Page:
On June 17, 2021, the Supreme Court of the United States issued its opinion in California v. Texas (No. 19-840) and Texas v. California (No. 19-1019), holding 7-2 (Justice Breyer, joined by Chief Justice Roberts, and Justices Thomas (concurring), Sotomayor, Kagan, Kavanaugh, and Barrett; Justice Alito, dissenting, joined by Justice Gorsuch) that neither the individual plaintiffs nor the states had standing to challenge the constitutionality of the Affordable Care Act’s (ACA) minimum essential coverage provision because none of them sustained any injury in fact.

The Tax Cuts and Jobs Act of 2017 amended the penalty for failing to maintain such coverage, changing it from $695 to $0. As a result, the ACA imposed no penalty on individuals who opted not to purchase minimum essential coverage effectively rendering the provision unenforceable; no harm, no foul. The individual plaintiffs had sought both injunctive and declaratory relief holding that the minimum essential coverage provision is unconstitutional. But standing requires an injury premised on a statute’s actual or threatened enforcement. Given the lack of enforceability:

To find standing here to attack an unenforceable statutory provision would allow a federal court to issue what would amount to ‘an advisory opinion without the possibility of any judicial relief.’ It would threaten to grant unelected judges a general authority to conduct oversight of decisions of the elected branches of Government. Article III guards against federal courts assuming this kind of jurisdiction.

(Slip Op. at 9 (internal citations omitted)).

The Court also declined to find that the states had standing because they failed to show an injury in fact fairly traceable to the allegedly unlawful conduct. Texas and the other 17 states challenging the ACA argued that the states were harmed because their residents enrolled in Medicaid and other programs that cost states money both indirectly and directly. But, Justice Breyer noted, those states failed to demonstrate any linkage between the unenforceable mandate and residents’ decisions to enroll in coverage, the states’ alleged indirect pocketbook injury. The Court explained “the States have not demonstrated that an unenforceable mandate will cause their residents to enroll in valuable benefits programs that they would otherwise forgo.” (Slip Op. at 14). Likewise, Texas and the other states failed to tie direct harms, such as tax penalties for failure to provide coverage to state employees, to the minimum essential coverage requirement. Instead, those cited provisions operate independently of the minimum essential coverage provision and “[n]o one claims these other provisions violate the Constitution.” (Slip Op. at 16). Again, no harm no foul.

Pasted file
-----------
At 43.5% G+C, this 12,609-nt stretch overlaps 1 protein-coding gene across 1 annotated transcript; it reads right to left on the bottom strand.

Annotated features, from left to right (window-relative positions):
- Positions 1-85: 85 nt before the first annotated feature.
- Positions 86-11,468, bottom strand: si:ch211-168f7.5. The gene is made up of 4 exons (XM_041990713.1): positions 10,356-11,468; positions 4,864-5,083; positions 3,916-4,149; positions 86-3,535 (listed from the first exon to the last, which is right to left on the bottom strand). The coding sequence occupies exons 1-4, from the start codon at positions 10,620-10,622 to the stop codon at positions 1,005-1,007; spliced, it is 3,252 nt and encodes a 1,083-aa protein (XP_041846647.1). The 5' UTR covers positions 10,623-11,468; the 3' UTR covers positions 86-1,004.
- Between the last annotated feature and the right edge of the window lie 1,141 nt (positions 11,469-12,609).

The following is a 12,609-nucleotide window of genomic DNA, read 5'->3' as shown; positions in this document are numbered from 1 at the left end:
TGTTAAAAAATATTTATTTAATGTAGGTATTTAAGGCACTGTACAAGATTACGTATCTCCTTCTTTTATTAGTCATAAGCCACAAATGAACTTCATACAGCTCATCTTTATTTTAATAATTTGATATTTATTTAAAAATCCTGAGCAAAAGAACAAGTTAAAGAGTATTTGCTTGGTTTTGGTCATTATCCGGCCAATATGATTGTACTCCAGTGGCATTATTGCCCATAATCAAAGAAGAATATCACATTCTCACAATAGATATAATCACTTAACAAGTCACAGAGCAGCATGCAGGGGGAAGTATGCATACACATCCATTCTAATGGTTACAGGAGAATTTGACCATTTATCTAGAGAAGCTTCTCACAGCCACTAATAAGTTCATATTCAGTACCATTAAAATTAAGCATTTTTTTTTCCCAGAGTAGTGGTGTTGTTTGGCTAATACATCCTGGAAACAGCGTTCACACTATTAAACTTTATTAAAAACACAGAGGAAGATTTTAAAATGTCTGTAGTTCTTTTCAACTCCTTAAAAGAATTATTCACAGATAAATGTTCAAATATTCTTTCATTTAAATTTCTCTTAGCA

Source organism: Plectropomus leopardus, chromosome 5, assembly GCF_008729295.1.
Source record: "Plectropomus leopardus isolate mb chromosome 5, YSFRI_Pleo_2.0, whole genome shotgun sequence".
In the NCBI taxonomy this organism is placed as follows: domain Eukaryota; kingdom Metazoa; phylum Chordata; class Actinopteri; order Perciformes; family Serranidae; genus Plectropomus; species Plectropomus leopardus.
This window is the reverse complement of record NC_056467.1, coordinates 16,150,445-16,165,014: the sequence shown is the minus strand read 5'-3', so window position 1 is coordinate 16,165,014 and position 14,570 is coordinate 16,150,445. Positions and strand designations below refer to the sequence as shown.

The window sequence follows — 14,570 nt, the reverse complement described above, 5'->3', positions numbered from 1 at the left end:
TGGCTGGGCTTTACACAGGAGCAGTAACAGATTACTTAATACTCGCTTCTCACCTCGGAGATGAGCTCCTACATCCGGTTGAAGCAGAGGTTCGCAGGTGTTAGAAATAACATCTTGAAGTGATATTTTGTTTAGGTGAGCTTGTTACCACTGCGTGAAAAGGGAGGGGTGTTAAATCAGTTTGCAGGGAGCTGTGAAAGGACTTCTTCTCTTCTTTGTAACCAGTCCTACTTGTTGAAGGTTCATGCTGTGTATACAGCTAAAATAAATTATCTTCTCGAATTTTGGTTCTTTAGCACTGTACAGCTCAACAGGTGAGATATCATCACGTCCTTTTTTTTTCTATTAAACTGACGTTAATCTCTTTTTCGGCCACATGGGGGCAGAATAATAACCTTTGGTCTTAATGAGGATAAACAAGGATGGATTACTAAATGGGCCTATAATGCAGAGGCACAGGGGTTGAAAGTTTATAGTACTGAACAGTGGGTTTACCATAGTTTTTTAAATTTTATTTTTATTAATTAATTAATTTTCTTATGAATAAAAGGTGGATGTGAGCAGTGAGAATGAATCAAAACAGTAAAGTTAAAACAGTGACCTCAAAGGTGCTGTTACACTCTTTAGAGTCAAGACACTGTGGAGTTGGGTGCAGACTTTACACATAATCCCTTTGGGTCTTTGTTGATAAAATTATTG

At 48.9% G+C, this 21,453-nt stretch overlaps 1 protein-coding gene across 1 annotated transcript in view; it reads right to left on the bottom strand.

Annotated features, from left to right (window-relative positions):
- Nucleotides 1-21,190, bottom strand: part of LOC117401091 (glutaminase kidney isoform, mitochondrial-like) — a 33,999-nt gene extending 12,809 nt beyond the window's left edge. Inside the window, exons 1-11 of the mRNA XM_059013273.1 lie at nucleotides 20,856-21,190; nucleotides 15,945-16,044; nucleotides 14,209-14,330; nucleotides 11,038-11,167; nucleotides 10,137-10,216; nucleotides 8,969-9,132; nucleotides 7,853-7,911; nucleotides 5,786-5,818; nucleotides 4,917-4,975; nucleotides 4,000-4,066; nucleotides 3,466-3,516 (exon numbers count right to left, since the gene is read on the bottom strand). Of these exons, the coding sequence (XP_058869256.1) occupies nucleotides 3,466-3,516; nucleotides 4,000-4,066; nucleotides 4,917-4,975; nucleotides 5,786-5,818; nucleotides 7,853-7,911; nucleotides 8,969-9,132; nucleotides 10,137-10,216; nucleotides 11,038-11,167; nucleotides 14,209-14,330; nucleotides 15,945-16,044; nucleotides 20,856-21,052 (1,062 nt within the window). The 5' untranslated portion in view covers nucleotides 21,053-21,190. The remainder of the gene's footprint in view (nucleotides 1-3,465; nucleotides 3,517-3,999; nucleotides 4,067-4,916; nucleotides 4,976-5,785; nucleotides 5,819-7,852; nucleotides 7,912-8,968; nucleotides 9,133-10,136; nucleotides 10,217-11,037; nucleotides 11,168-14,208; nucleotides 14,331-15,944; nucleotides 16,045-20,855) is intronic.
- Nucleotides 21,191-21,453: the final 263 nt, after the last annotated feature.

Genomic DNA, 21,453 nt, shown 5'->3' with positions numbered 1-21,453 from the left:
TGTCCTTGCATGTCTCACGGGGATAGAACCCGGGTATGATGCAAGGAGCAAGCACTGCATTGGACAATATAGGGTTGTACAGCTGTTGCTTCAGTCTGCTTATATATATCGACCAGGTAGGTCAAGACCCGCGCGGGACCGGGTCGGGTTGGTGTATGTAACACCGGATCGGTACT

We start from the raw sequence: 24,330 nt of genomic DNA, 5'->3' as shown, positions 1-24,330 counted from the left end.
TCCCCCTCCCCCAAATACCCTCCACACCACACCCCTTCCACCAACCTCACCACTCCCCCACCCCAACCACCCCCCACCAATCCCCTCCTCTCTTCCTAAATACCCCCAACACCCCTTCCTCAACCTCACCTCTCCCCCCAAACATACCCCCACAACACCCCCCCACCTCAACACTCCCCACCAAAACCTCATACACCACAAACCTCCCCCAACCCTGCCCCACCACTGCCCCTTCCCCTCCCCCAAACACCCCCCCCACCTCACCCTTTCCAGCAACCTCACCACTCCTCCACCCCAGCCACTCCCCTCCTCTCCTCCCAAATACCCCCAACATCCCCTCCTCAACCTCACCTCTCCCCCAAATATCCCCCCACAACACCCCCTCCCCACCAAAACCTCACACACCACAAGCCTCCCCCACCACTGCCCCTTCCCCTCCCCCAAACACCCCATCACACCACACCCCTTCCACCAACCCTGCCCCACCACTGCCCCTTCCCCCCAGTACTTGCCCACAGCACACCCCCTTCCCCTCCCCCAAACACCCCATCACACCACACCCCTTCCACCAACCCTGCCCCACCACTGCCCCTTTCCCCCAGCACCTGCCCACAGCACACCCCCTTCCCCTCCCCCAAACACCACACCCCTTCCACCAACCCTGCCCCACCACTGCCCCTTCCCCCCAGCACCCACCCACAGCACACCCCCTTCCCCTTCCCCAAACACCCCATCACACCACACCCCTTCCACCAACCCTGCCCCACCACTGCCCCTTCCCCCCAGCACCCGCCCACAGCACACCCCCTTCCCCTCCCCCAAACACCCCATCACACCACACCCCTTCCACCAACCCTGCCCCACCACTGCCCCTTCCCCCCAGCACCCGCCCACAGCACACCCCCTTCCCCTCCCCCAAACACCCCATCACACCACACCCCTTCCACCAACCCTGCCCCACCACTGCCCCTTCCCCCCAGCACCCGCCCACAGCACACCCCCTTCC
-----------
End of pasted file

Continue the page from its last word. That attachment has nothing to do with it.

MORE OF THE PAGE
By disposing of the case on standing, the Court avoided wrestling with the merits: (1) whether the lack of a tax penalty for maintaining minimum essential coverage invalidates the Court’s holding in NFIB v. Sebelius, 567 U.S. 519 (2012) that the ACA presents individuals with a lawful choice to purchase health insurance or pay a tax—a constitutionally permissible exercise under the Taxing Clause rather than the Commerce Clause, at least in part because it has the “essential feature” of a tax since it generates at least some revenue; and (2) if the ACA is constitutionally infirm, is the minimum essential coverage provision severable from the remainder of the Act? Many had speculated that even if the Court did reach the merits and held that the minimum essential coverage and penalty provisions were invalid, recent precedent on severability strongly suggested the bulk of the ACA would endure. See Abbe Gluck, “A scalpel rather than a bulldozer”: Severability is in the spotlight as the newest ACA challenge looms, SCOTUSblog (Jul. 28, 2020, 10:33 AM) (discussing severability analysis in Seila Law v. CFPB and Barr v. American Ass’c of Political Consultants and implications for California v. Texas).

Justice Alito, dissenting, refers to today’s decision as the third installment in an “epic Affordable Care Act trilogy” and summarized the outcomes of each decision as “an improbable rescue” pulled off by the Court. But because the decision did not reach the merits, it leaves the door open for yet another challenge to the ACA—if a plaintiff can establish standing. The ingenuity and tenacity of the ACA’s opponents ought not be underestimated and we may find ourselves with yet another constitutional challenge to the ACA in the future, particularly if healthcare remains a potent political wedge issue.

Indeed, one such challenge already is pending before Judge Reed O’Connor in the U.S. District Court for the Northern District of Texas, the trial court from which California v. Texas sprung. That case, Kelley v. Becerra, No. 4:20-cv-00283 (N.D. Tex.) is comprised of both individuals and businesses challenging the constitutionality of the ACA’s zero cost-sharing preventive services coverage mandates. The plaintiffs allege that the mandates violate the Constitution’s Appointments and Vesting Clauses, the non-delegation doctrine, and the Religious Freedom Restoration Act. We will provide more detailed analysis of Kelley in the weeks to come.